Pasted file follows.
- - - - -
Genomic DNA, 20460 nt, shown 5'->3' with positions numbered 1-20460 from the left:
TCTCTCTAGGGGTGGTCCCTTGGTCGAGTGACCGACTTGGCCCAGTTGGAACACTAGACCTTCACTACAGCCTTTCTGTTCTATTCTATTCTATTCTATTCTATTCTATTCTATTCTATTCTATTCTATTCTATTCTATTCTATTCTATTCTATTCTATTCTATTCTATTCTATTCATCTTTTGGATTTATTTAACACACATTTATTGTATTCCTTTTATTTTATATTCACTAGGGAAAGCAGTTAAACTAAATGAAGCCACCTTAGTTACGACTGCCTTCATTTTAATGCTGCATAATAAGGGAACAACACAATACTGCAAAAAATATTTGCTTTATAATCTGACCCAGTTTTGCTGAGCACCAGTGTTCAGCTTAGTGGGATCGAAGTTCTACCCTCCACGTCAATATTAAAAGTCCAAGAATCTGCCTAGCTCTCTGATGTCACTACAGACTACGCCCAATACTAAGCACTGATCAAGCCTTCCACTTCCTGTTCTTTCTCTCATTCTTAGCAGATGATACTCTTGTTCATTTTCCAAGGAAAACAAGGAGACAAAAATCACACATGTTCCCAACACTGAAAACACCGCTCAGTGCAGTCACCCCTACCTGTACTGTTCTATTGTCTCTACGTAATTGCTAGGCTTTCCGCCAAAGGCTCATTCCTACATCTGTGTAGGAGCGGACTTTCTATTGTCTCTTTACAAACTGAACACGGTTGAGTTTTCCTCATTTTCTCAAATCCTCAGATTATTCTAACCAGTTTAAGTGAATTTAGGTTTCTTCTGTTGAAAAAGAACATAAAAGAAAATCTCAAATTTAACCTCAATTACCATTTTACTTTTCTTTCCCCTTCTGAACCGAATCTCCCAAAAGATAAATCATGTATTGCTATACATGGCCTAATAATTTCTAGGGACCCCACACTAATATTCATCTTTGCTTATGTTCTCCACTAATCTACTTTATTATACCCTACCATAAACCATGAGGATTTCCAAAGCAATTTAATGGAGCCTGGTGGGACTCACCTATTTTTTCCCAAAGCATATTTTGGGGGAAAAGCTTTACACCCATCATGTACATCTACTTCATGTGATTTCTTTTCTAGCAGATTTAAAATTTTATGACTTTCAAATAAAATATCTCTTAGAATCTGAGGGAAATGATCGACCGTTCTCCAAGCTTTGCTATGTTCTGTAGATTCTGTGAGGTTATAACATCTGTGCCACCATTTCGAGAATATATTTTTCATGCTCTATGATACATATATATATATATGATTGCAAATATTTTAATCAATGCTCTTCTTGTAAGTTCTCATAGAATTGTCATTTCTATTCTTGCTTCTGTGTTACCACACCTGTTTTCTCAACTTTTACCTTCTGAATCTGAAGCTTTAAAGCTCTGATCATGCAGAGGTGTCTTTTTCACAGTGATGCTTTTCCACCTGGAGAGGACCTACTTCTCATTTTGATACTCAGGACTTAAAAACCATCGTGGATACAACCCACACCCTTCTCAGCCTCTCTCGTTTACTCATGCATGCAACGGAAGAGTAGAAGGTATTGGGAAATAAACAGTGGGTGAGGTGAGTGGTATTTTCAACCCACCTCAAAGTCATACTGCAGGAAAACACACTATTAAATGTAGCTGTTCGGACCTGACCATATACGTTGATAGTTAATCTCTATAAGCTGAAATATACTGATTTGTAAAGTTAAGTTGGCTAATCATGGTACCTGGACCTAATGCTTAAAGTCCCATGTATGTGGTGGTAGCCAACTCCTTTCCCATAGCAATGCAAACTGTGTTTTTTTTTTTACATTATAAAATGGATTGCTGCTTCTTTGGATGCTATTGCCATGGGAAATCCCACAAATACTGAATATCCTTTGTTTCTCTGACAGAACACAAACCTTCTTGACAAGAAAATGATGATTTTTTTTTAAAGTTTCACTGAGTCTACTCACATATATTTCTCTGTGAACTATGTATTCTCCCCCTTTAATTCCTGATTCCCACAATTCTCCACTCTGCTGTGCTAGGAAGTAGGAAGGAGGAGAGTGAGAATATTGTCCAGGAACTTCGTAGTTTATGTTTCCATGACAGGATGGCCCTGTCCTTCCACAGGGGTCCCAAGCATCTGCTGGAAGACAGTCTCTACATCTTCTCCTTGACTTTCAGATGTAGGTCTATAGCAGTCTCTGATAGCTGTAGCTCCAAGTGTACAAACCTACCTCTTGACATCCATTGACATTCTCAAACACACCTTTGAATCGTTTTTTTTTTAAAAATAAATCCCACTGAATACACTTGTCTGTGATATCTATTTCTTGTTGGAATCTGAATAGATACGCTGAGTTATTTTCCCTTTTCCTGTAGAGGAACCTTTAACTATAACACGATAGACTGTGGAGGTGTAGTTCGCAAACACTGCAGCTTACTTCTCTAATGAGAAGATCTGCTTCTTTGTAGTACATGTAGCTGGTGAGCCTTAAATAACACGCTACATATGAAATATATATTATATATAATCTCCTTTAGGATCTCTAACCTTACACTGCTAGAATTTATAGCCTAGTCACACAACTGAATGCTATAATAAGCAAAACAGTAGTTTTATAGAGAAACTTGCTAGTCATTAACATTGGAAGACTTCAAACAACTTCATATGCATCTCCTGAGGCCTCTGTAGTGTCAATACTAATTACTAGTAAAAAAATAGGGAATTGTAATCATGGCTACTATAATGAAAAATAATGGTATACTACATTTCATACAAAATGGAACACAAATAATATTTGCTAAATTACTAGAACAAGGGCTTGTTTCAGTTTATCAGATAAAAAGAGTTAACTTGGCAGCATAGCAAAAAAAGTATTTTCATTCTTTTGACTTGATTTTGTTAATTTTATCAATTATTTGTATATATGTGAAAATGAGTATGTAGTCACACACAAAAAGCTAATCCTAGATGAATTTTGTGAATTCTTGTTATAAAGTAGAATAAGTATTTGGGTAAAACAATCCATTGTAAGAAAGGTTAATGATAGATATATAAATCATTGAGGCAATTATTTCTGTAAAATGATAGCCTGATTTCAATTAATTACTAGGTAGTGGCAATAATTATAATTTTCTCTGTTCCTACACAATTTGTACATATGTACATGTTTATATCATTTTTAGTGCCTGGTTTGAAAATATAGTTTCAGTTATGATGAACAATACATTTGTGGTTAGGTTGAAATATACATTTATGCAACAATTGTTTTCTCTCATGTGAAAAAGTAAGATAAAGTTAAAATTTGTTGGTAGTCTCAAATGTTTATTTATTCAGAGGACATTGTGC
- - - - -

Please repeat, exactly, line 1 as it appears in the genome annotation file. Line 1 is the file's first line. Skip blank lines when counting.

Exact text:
Genomic DNA, 20460 nt, shown 5'->3' with positions numbered 1-20460 from the left: